The Xbox Series X release is just a few months away, launching this holiday season alongside the PS5. Both console manufacturers are gearing up for the big day, with Sony recently doubling production of its hardware from five million units to 10 million. The Japanese company is obviously feeling confident that the PS5 will have a stronger first two quarters on the market than the PS4, which sold 7.5 million units in the same time-frame.
Microsoft seems to be taking a different approach however, and has confirmed that it's already ceasing production of the current-gen Xbox One X - the most powerful console on the market at the moment, and the only one in Microsoft's ecosystem that's capable of supporting 4K gaming.
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Microsoft has made if official, saying the Xbox One X will be no more, and that it's also going to put an end to the production of the Xbox One S All-Digital Edition. The Xbox One S however, will continue to be manufactured. In a statement to The Verge (opens in new tab), a Microsoft spokesperson said:
"As we ramp into the future with Xbox Series X, we’re taking the natural step of stopping production on Xbox One X and Xbox One S All-Digital Edition. Xbox One S will continue to be manufactured and sold globally.”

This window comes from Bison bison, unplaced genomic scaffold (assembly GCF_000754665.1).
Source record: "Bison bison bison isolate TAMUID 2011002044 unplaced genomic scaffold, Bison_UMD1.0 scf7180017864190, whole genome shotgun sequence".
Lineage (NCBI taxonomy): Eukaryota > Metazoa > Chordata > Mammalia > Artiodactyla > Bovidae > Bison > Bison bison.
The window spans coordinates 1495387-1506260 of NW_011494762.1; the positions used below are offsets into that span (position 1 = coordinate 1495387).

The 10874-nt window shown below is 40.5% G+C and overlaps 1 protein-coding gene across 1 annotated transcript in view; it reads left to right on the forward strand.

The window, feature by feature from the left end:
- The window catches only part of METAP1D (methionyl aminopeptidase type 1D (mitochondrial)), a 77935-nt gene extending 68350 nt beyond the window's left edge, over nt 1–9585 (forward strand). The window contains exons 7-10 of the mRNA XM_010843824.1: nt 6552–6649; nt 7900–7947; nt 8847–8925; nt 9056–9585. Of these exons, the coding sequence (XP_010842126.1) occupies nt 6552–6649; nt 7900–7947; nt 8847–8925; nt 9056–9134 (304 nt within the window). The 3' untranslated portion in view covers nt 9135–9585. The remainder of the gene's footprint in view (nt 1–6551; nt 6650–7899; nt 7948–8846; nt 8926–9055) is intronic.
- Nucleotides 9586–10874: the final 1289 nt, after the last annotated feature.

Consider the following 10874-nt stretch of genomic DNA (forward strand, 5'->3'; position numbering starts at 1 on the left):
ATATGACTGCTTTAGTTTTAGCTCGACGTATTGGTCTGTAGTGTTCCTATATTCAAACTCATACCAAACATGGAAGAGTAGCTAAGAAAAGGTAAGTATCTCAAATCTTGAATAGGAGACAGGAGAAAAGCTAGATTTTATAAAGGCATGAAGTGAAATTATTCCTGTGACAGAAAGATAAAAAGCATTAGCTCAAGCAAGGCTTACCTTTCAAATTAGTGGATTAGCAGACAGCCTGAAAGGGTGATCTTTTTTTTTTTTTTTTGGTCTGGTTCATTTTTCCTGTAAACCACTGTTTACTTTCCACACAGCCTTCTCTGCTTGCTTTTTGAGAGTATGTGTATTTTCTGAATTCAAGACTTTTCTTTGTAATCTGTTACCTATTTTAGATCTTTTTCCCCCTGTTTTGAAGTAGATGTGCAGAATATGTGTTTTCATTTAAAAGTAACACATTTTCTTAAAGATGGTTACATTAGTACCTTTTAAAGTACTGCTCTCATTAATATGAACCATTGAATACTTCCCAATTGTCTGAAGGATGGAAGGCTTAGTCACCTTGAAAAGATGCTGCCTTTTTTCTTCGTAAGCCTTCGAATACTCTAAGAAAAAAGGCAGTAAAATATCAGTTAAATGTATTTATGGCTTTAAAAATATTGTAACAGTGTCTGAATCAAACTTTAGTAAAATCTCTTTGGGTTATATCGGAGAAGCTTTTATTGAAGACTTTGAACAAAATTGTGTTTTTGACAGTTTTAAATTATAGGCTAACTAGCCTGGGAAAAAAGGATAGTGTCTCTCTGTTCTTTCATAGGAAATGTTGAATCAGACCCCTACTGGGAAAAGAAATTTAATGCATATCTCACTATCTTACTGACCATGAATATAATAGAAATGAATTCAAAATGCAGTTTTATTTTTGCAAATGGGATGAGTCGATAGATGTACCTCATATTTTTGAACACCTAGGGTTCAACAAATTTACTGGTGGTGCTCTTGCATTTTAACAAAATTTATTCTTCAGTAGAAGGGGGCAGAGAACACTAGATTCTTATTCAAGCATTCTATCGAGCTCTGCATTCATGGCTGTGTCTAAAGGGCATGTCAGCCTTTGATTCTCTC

That means that gamers who haven't upgraded to a 4K console yet and who were hoping to get a deal on the Xbox One X when the Series X launches now have a ticking clock to contend with as retailers shift their existing stock of the console. And anyone wanting to go all-digital needs to snap up an Xbox One S All-Digital Edition pretty sharpish, or shell out for a brand new digital version of the Xbox Series X - dubbed Project Lockhart and set to be unveiled later this month.
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It makes sense that Microsoft would eventually phase out its older consoles, but doing it this early before the launch of the Xbox Series X - and only a year after the Xbox One S All-Digital Edition was released - shows that it isn't afraid to usher its user base into the next generation by making the new hardware the only place for 4K or all-digital gaming within its family of consoles.
Considering the sales of the PS4 eclipsed that of the Xbox One X, Microsoft is understandably keen to get off to a running start this time around, and pushing the Xbox Series X by stopping production of the older and cheaper consoles that offer many of the same features is one way to ensure that happens.
Source: The Verge (opens in new tab)